Investment Trusts: What is a Discount?

Before you deposit your cash into an investment trust, get to know the jargon. Here Morningstar analyst Jackie Beard explains all

Jackie Beard, FCSI 29 August, 2013 | 8:43AM
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'Discount to net asset value' is common term we use when talking about investment trusts , but what exactly does this mean?

In simple terms, the net asset value (NAV) is the per-share worth, or value, of the portfolio of investments. It is calculated by dividing the total value of all the investments in the portfolio, less any liabilities, by the total number of shares in issuance. A unit trust or OEIC trades at its NAV. However, a quirk of the investment trust structure means an investor can often buy assets more cheaply than their value. In other words, they can buy, say, £1 of assets, for 80p.

The converse can also apply, when an investment trust’s shares trade at more than the assets are worth, and this is known as a 'premium to NAV'. In other words, an investor may pay £1.20 for assets that are worth just £1.

There are many reasons cited for the cause of an investment trust’s discount or premium level. Academic studies have been carried out, reasons researched, but ultimately there is no one concrete reason, rather, it’s a collection of factors that can contribute to differing extents dependent on the individual fund.

Some reasons for a trust trading at a discount include:

A spell of poor performance

Sector/country/region out of favour

Illiquidity of underlying assets

Conversely, a premium can occur for a number of reasons:

Reliable income stream

Strong performance

Change in management

But it’s not as simple as just finding a trust that’s trading at a healthy discount to its NAV. That discount could widen further and result in an investor losing money, even if the underlying value were to increase.

We think it’s important to look at the relative discount and relative premium – ie, where is the trust trading now compared with its trading history. Absolute discounts and premiums can persist, so the relative value matters. We measure this using a z-score.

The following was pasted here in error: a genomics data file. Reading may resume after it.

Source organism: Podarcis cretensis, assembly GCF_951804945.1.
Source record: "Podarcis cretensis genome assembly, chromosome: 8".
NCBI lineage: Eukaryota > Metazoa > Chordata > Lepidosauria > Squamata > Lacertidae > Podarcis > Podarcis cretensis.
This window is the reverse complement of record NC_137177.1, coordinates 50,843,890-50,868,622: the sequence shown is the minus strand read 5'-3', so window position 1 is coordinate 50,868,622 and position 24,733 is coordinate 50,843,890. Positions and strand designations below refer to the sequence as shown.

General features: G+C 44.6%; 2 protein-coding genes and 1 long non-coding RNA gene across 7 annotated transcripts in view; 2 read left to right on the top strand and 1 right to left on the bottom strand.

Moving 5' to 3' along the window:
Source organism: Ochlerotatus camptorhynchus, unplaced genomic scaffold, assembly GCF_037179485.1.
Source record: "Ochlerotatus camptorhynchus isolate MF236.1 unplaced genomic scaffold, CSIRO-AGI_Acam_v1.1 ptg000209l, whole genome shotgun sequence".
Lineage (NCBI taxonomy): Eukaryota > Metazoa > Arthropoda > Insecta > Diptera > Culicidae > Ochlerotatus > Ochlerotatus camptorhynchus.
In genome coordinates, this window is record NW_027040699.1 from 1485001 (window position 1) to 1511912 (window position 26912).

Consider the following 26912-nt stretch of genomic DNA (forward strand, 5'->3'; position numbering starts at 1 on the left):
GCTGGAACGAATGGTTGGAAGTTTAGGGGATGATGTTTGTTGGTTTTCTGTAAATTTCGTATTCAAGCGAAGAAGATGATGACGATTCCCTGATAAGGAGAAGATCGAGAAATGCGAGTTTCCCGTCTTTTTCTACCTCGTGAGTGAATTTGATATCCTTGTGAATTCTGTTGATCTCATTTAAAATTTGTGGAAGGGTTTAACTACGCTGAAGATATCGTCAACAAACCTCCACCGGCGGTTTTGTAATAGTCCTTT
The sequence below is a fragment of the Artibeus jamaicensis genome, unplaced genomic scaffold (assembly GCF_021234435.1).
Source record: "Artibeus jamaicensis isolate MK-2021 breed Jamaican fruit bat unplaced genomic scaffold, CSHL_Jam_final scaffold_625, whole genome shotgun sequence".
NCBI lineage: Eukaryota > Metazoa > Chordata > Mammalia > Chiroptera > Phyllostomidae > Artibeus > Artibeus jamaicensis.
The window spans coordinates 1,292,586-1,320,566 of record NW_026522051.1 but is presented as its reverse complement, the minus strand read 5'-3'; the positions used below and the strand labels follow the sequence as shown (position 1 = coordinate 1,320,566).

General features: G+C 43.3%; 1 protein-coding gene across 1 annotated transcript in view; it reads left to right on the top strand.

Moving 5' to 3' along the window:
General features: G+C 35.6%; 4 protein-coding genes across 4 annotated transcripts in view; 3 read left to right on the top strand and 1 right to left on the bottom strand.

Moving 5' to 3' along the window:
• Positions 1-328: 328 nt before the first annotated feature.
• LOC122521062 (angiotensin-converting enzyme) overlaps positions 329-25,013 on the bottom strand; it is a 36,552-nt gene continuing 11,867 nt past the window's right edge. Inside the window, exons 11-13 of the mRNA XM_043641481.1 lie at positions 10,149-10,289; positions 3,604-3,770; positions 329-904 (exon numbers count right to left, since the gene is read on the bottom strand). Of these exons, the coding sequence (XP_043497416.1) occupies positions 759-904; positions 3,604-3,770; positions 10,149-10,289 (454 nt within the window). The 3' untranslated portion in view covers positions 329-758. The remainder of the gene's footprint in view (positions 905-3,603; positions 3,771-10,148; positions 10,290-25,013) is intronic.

Z=(current discount-average discount)/standard deviation of the discount

A negative z-score shows the current discount is lower than average; a positive z-score shows the current premium is higher than average. We think a z-score of less than -2 signals a fund that is relatively inexpensive and a z-score of more than +2 a fund that is relatively expensive. But neither one is conclusive and shouldn’t be looked at in isolation.

Relative discounts can help investors avoid value traps though.  For example, a trust trading at a 10% discount could be seen as a bargain, offering investors £1 of assets for just 90p. However, that net asset value of £1 could fall to 90p and thus the investor would lose money. So it’s important to try and understand why the discount or premium has deviated from its norm as this could help to indicate whether it’s an attractive investment. 

The information contained within is for educational and informational purposes ONLY. It is not intended nor should it be considered an invitation or inducement to buy or sell a security or securities noted within nor should it be viewed as a communication intended to persuade or incite you to buy or sell security or securities noted within. Any commentary provided is the opinion of the author and should not be considered a personalised recommendation. The information contained within should not be a person's sole basis for making an investment decision. Please contact your financial professional before making an investment decision.

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About Author

Jackie Beard, FCSI

Jackie Beard, FCSI  is Director of Manager Research Services, Morningstar EMEA